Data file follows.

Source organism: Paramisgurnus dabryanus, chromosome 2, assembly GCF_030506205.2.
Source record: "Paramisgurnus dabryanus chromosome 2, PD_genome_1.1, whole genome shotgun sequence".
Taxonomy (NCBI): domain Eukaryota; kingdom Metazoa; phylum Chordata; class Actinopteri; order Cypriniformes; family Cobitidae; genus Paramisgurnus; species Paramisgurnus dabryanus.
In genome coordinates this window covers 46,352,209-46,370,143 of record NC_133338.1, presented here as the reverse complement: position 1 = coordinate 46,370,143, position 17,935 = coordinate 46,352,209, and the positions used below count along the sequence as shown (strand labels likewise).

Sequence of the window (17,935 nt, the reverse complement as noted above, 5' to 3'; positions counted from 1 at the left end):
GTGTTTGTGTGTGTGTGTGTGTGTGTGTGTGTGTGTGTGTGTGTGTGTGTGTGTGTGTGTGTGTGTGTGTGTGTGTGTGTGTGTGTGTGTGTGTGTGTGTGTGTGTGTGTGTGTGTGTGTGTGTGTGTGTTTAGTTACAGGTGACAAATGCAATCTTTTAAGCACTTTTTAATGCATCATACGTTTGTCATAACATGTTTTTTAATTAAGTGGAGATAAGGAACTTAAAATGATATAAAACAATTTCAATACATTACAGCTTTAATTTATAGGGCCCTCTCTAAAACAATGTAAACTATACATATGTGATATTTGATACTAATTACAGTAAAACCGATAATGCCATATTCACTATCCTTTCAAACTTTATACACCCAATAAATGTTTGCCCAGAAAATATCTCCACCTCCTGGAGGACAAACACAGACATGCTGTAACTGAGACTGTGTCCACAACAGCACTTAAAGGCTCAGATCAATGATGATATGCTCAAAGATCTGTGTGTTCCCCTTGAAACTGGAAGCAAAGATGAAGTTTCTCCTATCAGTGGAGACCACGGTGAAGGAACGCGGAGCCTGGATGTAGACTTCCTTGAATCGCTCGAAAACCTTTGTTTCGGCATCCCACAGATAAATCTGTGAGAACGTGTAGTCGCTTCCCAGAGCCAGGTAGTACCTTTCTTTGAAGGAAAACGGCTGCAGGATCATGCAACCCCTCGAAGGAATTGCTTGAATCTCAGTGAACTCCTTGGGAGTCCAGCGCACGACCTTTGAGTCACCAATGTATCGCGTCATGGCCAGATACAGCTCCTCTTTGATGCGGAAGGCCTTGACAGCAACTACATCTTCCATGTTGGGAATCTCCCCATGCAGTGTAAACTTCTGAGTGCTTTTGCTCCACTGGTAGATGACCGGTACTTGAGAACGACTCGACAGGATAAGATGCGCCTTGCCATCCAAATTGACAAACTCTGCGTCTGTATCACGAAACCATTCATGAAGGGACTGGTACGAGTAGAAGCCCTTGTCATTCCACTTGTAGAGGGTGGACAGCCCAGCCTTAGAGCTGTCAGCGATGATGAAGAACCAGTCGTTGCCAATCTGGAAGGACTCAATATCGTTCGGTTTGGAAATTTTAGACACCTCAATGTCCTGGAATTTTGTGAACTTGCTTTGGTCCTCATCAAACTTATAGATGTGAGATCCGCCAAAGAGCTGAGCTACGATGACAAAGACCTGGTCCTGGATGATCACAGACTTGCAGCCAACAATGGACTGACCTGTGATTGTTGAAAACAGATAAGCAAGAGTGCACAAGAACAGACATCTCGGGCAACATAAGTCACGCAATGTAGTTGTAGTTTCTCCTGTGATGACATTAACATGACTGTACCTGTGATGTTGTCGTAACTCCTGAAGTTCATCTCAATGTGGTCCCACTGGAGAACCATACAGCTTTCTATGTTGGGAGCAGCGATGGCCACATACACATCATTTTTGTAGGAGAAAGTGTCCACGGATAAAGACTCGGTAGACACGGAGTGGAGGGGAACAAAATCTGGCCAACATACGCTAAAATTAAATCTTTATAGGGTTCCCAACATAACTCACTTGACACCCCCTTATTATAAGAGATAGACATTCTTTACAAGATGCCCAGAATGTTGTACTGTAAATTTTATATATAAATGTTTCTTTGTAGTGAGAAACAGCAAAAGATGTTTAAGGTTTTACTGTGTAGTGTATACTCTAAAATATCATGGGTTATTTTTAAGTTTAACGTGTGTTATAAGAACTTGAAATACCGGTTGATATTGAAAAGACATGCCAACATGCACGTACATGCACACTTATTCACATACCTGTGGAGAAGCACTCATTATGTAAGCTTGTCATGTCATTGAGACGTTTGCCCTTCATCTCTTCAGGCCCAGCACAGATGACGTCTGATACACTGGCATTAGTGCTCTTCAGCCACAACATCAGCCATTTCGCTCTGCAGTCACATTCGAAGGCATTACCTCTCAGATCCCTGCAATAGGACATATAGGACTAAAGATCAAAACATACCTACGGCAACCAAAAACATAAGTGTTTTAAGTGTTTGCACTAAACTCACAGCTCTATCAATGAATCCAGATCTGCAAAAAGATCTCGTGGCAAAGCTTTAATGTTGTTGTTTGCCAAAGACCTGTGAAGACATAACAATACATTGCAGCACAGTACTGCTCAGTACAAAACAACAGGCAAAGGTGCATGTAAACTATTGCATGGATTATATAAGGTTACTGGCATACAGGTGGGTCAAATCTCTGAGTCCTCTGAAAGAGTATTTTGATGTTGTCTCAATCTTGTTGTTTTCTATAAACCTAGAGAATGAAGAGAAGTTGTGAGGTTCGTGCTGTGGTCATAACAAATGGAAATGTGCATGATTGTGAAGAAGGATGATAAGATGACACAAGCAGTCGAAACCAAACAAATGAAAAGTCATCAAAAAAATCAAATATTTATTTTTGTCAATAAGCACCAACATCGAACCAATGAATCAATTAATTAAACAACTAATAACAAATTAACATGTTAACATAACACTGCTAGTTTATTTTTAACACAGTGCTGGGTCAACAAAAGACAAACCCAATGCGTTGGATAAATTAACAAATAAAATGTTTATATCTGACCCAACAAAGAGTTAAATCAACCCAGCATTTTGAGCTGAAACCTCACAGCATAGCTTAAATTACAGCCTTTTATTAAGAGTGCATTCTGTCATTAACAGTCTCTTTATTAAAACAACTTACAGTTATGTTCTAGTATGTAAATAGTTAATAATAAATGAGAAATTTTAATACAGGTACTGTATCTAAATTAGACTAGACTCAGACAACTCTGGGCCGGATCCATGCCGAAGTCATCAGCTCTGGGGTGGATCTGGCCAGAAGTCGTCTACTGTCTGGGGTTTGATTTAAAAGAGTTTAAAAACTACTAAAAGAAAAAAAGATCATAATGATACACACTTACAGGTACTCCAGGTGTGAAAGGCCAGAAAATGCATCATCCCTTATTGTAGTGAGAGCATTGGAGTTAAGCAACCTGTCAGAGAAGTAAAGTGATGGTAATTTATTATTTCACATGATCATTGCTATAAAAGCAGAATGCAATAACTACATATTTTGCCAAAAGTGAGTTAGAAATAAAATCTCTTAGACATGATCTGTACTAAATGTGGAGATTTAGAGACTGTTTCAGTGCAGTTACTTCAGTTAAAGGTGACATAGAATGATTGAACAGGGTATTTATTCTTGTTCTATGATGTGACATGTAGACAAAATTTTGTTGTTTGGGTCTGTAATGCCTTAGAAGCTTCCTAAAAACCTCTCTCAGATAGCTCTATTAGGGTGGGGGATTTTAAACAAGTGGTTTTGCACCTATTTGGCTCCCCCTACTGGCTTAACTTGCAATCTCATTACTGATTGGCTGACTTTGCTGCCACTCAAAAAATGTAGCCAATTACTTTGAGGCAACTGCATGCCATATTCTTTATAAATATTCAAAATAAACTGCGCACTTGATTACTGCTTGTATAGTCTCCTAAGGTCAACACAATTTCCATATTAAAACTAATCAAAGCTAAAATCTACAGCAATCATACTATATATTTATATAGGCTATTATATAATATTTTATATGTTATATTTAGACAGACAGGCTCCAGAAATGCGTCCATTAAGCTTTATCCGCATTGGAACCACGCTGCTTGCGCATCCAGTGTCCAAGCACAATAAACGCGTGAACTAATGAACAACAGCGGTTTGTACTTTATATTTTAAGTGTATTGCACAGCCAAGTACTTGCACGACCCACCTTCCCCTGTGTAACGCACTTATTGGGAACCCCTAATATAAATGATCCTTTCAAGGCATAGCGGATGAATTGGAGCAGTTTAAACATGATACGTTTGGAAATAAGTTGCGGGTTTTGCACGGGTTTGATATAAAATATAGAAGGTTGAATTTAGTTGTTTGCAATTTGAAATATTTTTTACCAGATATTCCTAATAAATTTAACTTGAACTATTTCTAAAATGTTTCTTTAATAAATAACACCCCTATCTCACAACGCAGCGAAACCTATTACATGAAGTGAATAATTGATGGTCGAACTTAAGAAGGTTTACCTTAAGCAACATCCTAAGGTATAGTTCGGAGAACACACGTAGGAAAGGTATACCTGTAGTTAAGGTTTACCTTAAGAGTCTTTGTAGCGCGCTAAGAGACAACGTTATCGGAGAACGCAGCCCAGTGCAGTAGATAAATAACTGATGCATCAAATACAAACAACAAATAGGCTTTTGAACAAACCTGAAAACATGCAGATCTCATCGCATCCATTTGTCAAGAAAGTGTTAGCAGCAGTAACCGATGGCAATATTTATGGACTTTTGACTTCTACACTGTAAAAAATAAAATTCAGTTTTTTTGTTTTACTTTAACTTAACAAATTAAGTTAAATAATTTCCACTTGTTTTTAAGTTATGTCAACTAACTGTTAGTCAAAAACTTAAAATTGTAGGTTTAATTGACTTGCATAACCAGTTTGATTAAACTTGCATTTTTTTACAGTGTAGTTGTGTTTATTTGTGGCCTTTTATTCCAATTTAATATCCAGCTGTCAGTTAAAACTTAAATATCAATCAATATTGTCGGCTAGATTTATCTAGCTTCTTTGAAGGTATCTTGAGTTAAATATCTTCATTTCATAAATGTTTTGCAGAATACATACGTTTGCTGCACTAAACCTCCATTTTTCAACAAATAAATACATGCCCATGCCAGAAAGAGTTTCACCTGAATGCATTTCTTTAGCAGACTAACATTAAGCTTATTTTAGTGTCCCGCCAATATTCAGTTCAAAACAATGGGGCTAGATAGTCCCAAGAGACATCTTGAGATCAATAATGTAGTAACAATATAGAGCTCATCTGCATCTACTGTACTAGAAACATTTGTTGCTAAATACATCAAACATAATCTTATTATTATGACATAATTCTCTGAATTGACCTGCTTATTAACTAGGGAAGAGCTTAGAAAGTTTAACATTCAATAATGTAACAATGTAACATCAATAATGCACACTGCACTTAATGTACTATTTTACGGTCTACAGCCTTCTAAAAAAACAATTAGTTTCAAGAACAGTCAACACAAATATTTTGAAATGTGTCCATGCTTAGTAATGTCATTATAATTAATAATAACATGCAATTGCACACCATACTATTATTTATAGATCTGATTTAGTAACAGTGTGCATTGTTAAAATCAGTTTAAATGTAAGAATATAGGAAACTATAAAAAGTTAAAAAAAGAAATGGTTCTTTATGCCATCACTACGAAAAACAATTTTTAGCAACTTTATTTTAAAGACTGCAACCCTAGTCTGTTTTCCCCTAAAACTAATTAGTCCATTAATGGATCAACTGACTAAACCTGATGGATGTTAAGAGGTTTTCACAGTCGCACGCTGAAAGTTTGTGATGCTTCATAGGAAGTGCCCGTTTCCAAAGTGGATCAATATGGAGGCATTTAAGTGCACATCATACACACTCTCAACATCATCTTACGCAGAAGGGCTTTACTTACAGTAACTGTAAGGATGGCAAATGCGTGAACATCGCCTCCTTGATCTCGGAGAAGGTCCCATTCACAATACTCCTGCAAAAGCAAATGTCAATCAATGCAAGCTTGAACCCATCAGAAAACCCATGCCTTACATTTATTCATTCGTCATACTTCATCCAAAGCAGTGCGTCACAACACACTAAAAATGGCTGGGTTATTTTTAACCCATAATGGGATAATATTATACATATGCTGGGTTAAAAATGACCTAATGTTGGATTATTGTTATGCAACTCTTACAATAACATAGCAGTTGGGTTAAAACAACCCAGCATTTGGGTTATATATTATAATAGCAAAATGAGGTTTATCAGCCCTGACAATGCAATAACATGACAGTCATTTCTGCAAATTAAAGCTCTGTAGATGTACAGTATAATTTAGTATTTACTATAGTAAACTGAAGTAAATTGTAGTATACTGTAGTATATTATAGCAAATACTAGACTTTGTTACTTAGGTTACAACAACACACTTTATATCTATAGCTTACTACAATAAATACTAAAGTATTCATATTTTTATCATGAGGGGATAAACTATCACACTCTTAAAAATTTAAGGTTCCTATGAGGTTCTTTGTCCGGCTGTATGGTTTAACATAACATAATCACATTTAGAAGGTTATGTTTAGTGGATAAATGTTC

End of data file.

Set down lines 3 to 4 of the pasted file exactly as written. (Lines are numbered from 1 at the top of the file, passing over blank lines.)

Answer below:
Taxonomy (NCBI): domain Eukaryota; kingdom Metazoa; phylum Chordata; class Actinopteri; order Cypriniformes; family Cobitidae; genus Paramisgurnus; species Paramisgurnus dabryanus.
In genome coordinates this window covers 46,352,209-46,370,143 of record NC_133338.1, presented here as the reverse complement: position 1 = coordinate 46,370,143, position 17,935 = coordinate 46,352,209, and the positions used below count along the sequence as shown (strand labels likewise).